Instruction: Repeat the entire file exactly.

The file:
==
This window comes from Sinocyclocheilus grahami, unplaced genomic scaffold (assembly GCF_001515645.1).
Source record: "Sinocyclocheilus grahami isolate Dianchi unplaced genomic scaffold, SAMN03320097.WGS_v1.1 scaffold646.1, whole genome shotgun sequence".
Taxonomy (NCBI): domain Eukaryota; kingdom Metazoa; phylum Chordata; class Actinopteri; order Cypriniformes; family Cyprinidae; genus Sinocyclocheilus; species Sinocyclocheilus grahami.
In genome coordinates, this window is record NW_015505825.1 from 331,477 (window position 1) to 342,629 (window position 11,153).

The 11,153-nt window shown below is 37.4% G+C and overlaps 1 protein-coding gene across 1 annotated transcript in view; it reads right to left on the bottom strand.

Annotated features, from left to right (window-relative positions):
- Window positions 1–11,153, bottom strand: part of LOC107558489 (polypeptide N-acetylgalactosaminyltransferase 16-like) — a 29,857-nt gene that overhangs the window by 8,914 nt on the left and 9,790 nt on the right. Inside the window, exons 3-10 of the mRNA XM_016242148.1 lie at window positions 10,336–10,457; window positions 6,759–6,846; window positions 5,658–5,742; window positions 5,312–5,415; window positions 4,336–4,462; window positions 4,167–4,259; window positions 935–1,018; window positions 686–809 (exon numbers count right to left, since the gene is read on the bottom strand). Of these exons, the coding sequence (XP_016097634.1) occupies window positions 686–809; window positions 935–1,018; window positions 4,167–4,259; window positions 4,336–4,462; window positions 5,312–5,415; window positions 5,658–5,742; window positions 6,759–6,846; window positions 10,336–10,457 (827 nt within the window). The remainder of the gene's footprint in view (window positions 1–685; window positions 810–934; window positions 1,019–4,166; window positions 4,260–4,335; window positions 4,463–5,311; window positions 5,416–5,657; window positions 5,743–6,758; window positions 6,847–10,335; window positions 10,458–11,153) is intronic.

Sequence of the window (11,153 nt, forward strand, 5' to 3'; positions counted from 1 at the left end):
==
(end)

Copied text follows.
This window comes from Sinocyclocheilus grahami, unplaced genomic scaffold (assembly GCF_001515645.1).
Source record: "Sinocyclocheilus grahami isolate Dianchi unplaced genomic scaffold, SAMN03320097.WGS_v1.1 scaffold646.1, whole genome shotgun sequence".
Taxonomy (NCBI): domain Eukaryota; kingdom Metazoa; phylum Chordata; class Actinopteri; order Cypriniformes; family Cyprinidae; genus Sinocyclocheilus; species Sinocyclocheilus grahami.
In genome coordinates, this window is record NW_015505825.1 from 331,477 (window position 1) to 342,629 (window position 11,153).

The 11,153-nt window shown below is 37.4% G+C and overlaps 1 protein-coding gene across 1 annotated transcript in view; it reads right to left on the bottom strand.

Annotated features, from left to right (window-relative positions):
- Window positions 1–11,153, bottom strand: part of LOC107558489 (polypeptide N-acetylgalactosaminyltransferase 16-like) — a 29,857-nt gene that overhangs the window by 8,914 nt on the left and 9,790 nt on the right. Inside the window, exons 3-10 of the mRNA XM_016242148.1 lie at window positions 10,336–10,457; window positions 6,759–6,846; window positions 5,658–5,742; window positions 5,312–5,415; window positions 4,336–4,462; window positions 4,167–4,259; window positions 935–1,018; window positions 686–809 (exon numbers count right to left, since the gene is read on the bottom strand). Of these exons, the coding sequence (XP_016097634.1) occupies window positions 686–809; window positions 935–1,018; window positions 4,167–4,259; window positions 4,336–4,462; window positions 5,312–5,415; window positions 5,658–5,742; window positions 6,759–6,846; window positions 10,336–10,457 (827 nt within the window). The remainder of the gene's footprint in view (window positions 1–685; window positions 810–934; window positions 1,019–4,166; window positions 4,260–4,335; window positions 4,463–5,311; window positions 5,416–5,657; window positions 5,743–6,758; window positions 6,847–10,335; window positions 10,458–11,153) is intronic.

Sequence of the window (11,153 nt, forward strand, 5' to 3'; positions counted from 1 at the left end):